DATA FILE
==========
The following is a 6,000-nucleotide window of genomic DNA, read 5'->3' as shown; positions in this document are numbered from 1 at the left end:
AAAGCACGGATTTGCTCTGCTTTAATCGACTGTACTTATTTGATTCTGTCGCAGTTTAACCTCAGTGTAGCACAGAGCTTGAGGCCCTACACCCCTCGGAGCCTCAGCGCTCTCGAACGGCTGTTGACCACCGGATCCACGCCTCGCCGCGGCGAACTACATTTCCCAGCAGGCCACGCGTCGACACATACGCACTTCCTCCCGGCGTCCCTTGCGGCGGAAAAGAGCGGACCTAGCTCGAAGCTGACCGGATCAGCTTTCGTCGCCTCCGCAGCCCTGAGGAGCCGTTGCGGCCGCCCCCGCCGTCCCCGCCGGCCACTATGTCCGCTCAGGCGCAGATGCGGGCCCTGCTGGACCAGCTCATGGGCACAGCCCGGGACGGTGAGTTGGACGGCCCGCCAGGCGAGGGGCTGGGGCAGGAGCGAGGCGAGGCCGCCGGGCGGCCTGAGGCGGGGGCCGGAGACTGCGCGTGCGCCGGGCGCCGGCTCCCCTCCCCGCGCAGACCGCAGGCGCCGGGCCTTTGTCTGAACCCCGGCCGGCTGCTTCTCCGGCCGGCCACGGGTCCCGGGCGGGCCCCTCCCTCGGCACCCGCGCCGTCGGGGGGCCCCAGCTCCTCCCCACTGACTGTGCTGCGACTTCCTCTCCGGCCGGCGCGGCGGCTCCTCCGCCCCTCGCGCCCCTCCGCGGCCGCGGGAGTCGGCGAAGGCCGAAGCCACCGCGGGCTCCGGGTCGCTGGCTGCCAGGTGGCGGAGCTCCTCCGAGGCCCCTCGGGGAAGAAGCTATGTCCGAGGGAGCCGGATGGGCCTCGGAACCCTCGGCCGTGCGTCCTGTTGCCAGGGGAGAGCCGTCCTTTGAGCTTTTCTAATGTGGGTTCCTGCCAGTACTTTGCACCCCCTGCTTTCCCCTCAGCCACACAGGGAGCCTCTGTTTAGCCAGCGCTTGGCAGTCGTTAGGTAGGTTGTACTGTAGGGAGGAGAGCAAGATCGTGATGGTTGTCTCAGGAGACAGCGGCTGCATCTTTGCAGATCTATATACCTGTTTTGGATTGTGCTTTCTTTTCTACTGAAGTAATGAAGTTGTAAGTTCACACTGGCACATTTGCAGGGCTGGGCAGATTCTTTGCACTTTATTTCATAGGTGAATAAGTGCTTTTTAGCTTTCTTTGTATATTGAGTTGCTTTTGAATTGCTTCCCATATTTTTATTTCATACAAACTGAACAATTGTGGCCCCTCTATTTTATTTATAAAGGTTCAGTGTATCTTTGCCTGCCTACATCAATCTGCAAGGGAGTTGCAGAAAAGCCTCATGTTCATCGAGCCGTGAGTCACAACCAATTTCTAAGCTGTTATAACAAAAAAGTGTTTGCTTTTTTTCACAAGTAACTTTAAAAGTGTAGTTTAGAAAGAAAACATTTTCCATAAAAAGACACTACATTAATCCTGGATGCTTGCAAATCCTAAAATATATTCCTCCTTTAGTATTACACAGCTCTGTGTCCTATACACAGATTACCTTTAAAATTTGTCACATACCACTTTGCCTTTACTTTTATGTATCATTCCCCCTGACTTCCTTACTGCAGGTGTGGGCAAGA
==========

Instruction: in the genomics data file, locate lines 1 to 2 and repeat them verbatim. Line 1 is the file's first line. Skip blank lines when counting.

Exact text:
The following is a 6,000-nucleotide window of genomic DNA, read 5'->3' as shown; positions in this document are numbered from 1 at the left end:
AAAGCACGGATTTGCTCTGCTTTAATCGACTGTACTTATTTGATTCTGTCGCAGTTTAACCTCAGTGTAGCACAGAGCTTGAGGCCCTACACCCCTCGGAGCCTCAGCGCTCTCGAACGGCTGTTGACCACCGGATCCACGCCTCGCCGCGGCGAACTACATTTCCCAGCAGGCCACGCGTCGACACATACGCACTTCCTCCCGGCGTCCCTTGCGGCGGAAAAGAGCGGACCTAGCTCGAAGCTGACCGGATCAGCTTTCGTCGCCTCCGCAGCCCTGAGGAGCCGTTGCGGCCGCCCCCGCCGTCCCCGCCGGCCACTATGTCCGCTCAGGCGCAGATGCGGGCCCTGCTGGACCAGCTCATGGGCACAGCCCGGGACGGTGAGTTGGACGGCCCGCCAGGCGAGGGGCTGGGGCAGGAGCGAGGCGAGGCCGCCGGGCGGCCTGAGGCGGGGGCCGGAGACTGCGCGTGCGCCGGGCGCCGGCTCCCCTCCCCGCGCAGACCGCAGGCGCCGGGCCTTTGTCTGAACCCCGGCCGGCTGCTTCTCCGGCCGGCCACGGGTCCCGGGCGGGCCCCTCCCTCGGCACCCGCGCCGTCGGGGGGCCCCAGCTCCTCCCCACTGACTGTGCTGCGACTTCCTCTCCGGCCGGCGCGGCGGCTCCTCCGCCCCTCGCGCCCCTCCGCGGCCGCGGGAGTCGGCGAAGGCCGAAGCCACCGCGGGCTCCGGGTCGCTGGCTGCCAGGTGGCGGAGCTCCTCCGAGGCCCCTCGGGGAAGAAGCTATGTCCGAGGGAGCCGGATGGGCCTCGGAACCCTCGGCCGTGCGTCCTGTTGCCAGGGGAGAGCCGTCCTTTGAGCTTTTCTAATGTGGGTTCCTGCCAGTACTTTGCACCCCCTGCTTTCCCCTCAGCCACACAGGGAGCCTCTGTTTAGCCAGCGCTTGGCAGTCGTTAGGTAGGTTGTACTGTAGGGAGGAGAGCAAGATCGTGATGGTTGTCTCAGGAGACAGCGGCTGCATCTTTGCAGATCTATATACCTGTTTTGGATTGTGCTTTCTTTTCTACTGAAGTAATGAAGTTGTAAGTTCACACTGGCACATTTGCAGGGCTGGGCAGATTCTTTGCACTTTATTTCATAGGTGAATAAGTGCTTTTTAGCTTTCTTTGTATATTGAGTTGCTTTTGAATTGCTTCCCATATTTTTATTTCATACAAACTGAACAATTGTGGCCCCTCTATTTTATTTATAAAGGTTCAGTGTATCTTTGCCTGCCTACATCAATCTGCAAGGGAGTTGCAGAAAAGCCTCATGTTCATCGAGCCGTGAGTCACAACCAATTTCTAAGCTGTTATAACAAAAAAGTGTTTGCTTTTTTTCACAAGTAACTTTAAAAGTGTAGTTTAGAAAGAAAACATTTTCCATAAAAAGACACTACATTAATCCTGGATGCTTGCAAATCCTAAAATATATTCCTCCTTTAGTATTACACAGCTCTGTGTCCTATACACAGATTACCTTTAAAATTTGTCACATACCACTTTGCCTTTACTTTTATGTATCATTCCCCCTGACTTCCTTACTGCAGGTGTGGGCAAGA